A Three Dog Life: A Memoir

Harcourt, 192 pp., 2007; $13
By Lee Harrington, November 2008
A Three Dog Life: A Memoir
Harcourt, 192 pp., 2007; $13

The three dogs of Thomas’s wispy, poetic memoir are Harry, an elderly Beagle; Rosie, a Whippet/Dachshund mix whose first owner died on September 11; and Carolina Bones, an American Foxhound so named because she was found abandoned at a rest stop in South Carolina, emaciated to the point that her bones poked through her skin.

When her story begins, Thomas had only one dog, Harry. On a night in April of 2000, Thomas’s husband, Rich, took Harry out for a walk and did not come back. Thomas received a phone call from her doorman, telling her that Harry was in the elevator. Harry had returned home alone.

Panicked, Thomas soon learned that Rich had been struck by a hit-and-run driver right outside their apartment building on Manhattan’s Upper West Side; his  skull had been fractured into innumerable shards. Witnesses said Harry had slipped his collar and Rich had run onto Riverside Drive to save him. The police, in their report, described Rich as “dead, or likely to die.”

But Rich, miraculously, lived, and thus begins Thomas’s journey of shock and recovery, guilt and loyalty, love and marriage, self-reliance and self-discovery. The damage done by Rich’s head trauma left him subject to rages, terrors, hallucinations and large-scale memory loss. Ultimately, after a series of surgeries and trial and errors, Thomas makes the decision to commit Rich to a brain trauma center in upstate New York. She sells their city apartment, buys a house in Woodstock and acquires two more dogs. Then she has to learn how to live all over again. She has to learn how to take care of herself. And to take care of a man who can’t remember the past.

Because of the title, and because this book is being reviewed in a dog magazine, we might expect A Three Dog Life to be a “dog book” (whatever a “dog book” might be). It is and it isn’t. It is so much more. One chapter describes the contents of the author’s refrigerator. Another chapter—a single page in length—lists (hilariously) all the things the author has knit in the past four years. In the essay “How to Break up a Dogfight,” we are advised, “Hire a dog trainer and then be unavailable for the next three months through no fault of your own. Make sure that for the initial visit you have hurt your back and can’t move anything except your eyes and mouth without screaming. After he leaves, remember everything you did badly as a mother and begin to get depressed.”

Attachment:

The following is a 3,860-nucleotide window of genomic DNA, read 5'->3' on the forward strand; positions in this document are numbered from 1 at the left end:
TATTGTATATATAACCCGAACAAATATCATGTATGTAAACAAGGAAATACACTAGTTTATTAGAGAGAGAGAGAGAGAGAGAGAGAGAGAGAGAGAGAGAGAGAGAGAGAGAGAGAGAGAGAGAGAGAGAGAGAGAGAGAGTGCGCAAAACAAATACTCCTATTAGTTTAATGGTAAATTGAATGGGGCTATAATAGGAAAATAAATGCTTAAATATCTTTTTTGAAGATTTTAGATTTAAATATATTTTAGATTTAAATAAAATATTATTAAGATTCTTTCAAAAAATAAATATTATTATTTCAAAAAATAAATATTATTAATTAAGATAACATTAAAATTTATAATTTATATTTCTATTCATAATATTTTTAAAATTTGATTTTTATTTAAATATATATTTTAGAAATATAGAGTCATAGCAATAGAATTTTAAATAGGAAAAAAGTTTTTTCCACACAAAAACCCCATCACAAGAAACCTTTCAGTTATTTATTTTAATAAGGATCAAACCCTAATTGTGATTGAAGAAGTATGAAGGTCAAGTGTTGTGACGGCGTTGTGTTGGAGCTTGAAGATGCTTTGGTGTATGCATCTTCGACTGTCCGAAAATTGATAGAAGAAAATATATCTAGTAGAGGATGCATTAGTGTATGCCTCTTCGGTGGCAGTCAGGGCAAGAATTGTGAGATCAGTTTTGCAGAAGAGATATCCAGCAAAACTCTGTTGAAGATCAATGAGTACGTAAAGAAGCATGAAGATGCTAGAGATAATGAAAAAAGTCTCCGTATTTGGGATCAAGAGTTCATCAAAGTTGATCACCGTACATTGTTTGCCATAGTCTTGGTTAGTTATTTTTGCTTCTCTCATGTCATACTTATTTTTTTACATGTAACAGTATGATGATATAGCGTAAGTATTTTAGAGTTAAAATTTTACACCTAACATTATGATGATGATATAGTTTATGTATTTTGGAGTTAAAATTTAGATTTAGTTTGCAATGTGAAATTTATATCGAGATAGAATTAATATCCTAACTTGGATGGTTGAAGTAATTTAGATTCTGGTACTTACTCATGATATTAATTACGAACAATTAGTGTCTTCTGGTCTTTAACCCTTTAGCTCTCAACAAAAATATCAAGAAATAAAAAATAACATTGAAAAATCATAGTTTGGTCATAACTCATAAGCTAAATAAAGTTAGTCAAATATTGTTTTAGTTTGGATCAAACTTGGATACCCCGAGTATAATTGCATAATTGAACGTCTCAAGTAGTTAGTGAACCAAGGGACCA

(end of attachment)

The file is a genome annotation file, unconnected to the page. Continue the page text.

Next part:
Thomas’s prose is elegant, witty, dazzling and infused with hope. At the heart of each essay—whether he is present or absent on the page—is Rich. Rich now speaks with an eerie lucidity that makes him come across as a sage of sorts, mired neither in the future nor in the past. His first words after the accident, when the doctors removed his breathing tube, were ¿Que pasa? (“This coming from a man who had failed high school Spanish,” Thomas notes). When Thomas visits, Rich might utter a poetic non sequitur (“The goat’s mouth is full of stones”) or he might, as often as not, read Thomas’s mind, and deliver an eloquent soliloquy that answers questions Thomas has not even voiced out loud. “I am present at a miracle,” Thomas writes of one such incident.

In that sense, one might say this is a book about miracles. It is not just that Rich lived when all thought he would die. It is not just that Thomas sometimes feels the approving presence of Rosie’s previous owner (a victim of 9/11) at her side. With her magnificent wit and eye for detail, Thomas describes, again and again, those aching moments we might call “life’s small miracles”—the things that happen on the other side of heartache, when you think there is no room left in your life for joy. Thomas describes the joy one can take from a magnificent painting or from a perfectly baked cake. The joy one can take in weeding a garden, taking your dog to the dog run or sharing laughter with a friend. In one small scene, Thomas finds, buried among the leaves in Riverside Park, a knitted wool shawl, which turns out to be her own shawl, one she hadn’t even realized she’d lost. This moment stays in my mind as a perfect metaphor for happiness itself: when you find something you didn’t even know you’d lost.

As dog people, we will take delight in Thomas’s descriptions of introducing her first dog to her second dog, and then introducing those two to the third. We will appreciate that her essay “How to Banish Melancholy” starts with the sentence, “You will need three dogs, one of whom….” And we will appreciate “Carolina’s in Heat and I’m Not” for the title alone. (This essay, incidentally, made its debut in Bark.)

I’d call this deftly written book a work of art. It's infused with humor and feminine wisdom. The essays are spare, non-linear and satisfying in the way the music of Miles Davis is satisfying: There is as much resonance in the silences as in what is actually written on the page.

Of life with three dogs, Thomas sums it up beautifully: “The past is not as interesting to me as it was when I was young … There’s nothing I want to relive—certainly not youth—and as for what’s to come, I’m in no hurry. I watch my dogs. They throw themselves into everything they do; even their sleeping is wholehearted. They aren’t waiting for a better tomorrow, or looking back at their glory days. Following their example, I’m trying to stick to the present.”


Lee Harrington is the author of the best-selling memoir, Rex and the City: A Woman, a Man, and a Dysfunctional Dog (Random House, 2006), and of the forthcoming novel, Nothing Keeps a Frenchman from His Lunch.